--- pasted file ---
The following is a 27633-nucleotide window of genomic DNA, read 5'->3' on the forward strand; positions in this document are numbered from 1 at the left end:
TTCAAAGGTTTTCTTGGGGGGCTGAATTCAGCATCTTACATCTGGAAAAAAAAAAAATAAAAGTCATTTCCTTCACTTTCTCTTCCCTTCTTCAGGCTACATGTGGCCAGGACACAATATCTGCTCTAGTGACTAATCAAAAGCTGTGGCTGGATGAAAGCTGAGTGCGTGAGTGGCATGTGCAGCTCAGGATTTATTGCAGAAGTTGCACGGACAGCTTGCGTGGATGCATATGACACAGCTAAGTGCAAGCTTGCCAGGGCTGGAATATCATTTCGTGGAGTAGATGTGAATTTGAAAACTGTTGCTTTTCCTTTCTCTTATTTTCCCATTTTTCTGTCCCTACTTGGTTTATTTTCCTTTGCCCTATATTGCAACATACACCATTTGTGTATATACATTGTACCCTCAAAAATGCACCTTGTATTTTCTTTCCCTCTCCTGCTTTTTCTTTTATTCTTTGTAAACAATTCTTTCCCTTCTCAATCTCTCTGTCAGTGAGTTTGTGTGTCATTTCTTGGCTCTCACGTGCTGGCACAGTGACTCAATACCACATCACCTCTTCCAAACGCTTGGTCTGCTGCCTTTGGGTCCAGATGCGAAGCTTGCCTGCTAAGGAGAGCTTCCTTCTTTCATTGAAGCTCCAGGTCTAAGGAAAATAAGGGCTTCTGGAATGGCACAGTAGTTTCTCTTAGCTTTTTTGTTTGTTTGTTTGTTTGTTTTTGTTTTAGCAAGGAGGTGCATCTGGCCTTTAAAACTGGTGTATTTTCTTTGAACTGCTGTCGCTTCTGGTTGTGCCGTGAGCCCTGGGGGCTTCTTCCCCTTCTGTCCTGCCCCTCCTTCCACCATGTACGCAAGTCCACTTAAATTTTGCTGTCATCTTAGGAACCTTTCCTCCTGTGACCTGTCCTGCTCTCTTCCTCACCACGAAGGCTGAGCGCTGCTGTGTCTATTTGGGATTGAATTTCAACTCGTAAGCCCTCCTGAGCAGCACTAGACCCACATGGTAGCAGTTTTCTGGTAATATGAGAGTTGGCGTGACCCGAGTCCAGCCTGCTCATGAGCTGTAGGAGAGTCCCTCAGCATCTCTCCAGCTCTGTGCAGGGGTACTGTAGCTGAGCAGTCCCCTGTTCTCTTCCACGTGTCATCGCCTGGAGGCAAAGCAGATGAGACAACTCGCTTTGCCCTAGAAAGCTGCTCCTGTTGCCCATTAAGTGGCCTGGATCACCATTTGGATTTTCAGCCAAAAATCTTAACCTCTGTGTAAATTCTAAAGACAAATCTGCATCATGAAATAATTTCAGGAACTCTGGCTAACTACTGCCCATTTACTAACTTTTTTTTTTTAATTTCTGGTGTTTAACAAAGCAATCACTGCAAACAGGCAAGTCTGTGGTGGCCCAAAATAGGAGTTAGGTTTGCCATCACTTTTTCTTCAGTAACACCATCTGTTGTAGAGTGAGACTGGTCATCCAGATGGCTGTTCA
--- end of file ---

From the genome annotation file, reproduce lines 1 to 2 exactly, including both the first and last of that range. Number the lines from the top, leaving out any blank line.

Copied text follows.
The following is a 27633-nucleotide window of genomic DNA, read 5'->3' on the forward strand; positions in this document are numbered from 1 at the left end:
TTCAAAGGTTTTCTTGGGGGGCTGAATTCAGCATCTTACATCTGGAAAAAAAAAAAATAAAAGTCATTTCCTTCACTTTCTCTTCCCTTCTTCAGGCTACATGTGGCCAGGACACAATATCTGCTCTAGTGACTAATCAAAAGCTGTGGCTGGATGAAAGCTGAGTGCGTGAGTGGCATGTGCAGCTCAGGATTTATTGCAGAAGTTGCACGGACAGCTTGCGTGGATGCATATGACACAGCTAAGTGCAAGCTTGCCAGGGCTGGAATATCATTTCGTGGAGTAGATGTGAATTTGAAAACTGTTGCTTTTCCTTTCTCTTATTTTCCCATTTTTCTGTCCCTACTTGGTTTATTTTCCTTTGCCCTATATTGCAACATACACCATTTGTGTATATACATTGTACCCTCAAAAATGCACCTTGTATTTTCTTTCCCTCTCCTGCTTTTTCTTTTATTCTTTGTAAACAATTCTTTCCCTTCTCAATCTCTCTGTCAGTGAGTTTGTGTGTCATTTCTTGGCTCTCACGTGCTGGCACAGTGACTCAATACCACATCACCTCTTCCAAACGCTTGGTCTGCTGCCTTTGGGTCCAGATGCGAAGCTTGCCTGCTAAGGAGAGCTTCCTTCTTTCATTGAAGCTCCAGGTCTAAGGAAAATAAGGGCTTCTGGAATGGCACAGTAGTTTCTCTTAGCTTTTTTGTTTGTTTGTTTGTTTGTTTTTGTTTTAGCAAGGAGGTGCATCTGGCCTTTAAAACTGGTGTATTTTCTTTGAACTGCTGTCGCTTCTGGTTGTGCCGTGAGCCCTGGGGGCTTCTTCCCCTTCTGTCCTGCCCCTCCTTCCACCATGTACGCAAGTCCACTTAAATTTTGCTGTCATCTTAGGAACCTTTCCTCCTGTGACCTGTCCTGCTCTCTTCCTCACCACGAAGGCTGAGCGCTGCTGTGTCTATTTGGGATTGAATTTCAACTCGTAAGCCCTCCTGAGCAGCACTAGACCCACATGGTAGCAGTTTTCTGGTAATATGAGAGTTGGCGTGACCCGAGTCCAGCCTGCTCATGAGCTGTAGGAGAGTCCCTCAGCATCTCTCCAGCTCTGTGCAGGGGTACTGTAGCTGAGCAGTCCCCTGTTCTCTTCCACGTGTCATCGCCTGGAGGCAAAGCAGATGAGACAACTCGCTTTGCCCTAGAAAGCTGCTCCTGTTGCCCATTAAGTGGCCTGGATCACCATTTGGATTTTCAGCCAAAAATCTTAACCTCTGTGTAAATTCTAAAGACAAATCTGCATCATGAAATAATTTCAGGAACTCTGGCTAACTACTGCCCATTTACTAACTTTTTTTTTTTAATTTCTGGTGTTTAACAAAGCAATCACTGCAAACAGGCAAGTCTGTGGTGGCCCAAAATAGGAGTTAGGTTTGCCATCACTTTTTCTTCAGTAACACCATCTGTTGTAGAGTGAGACTGGTCATCCAGATGGCTGTTCA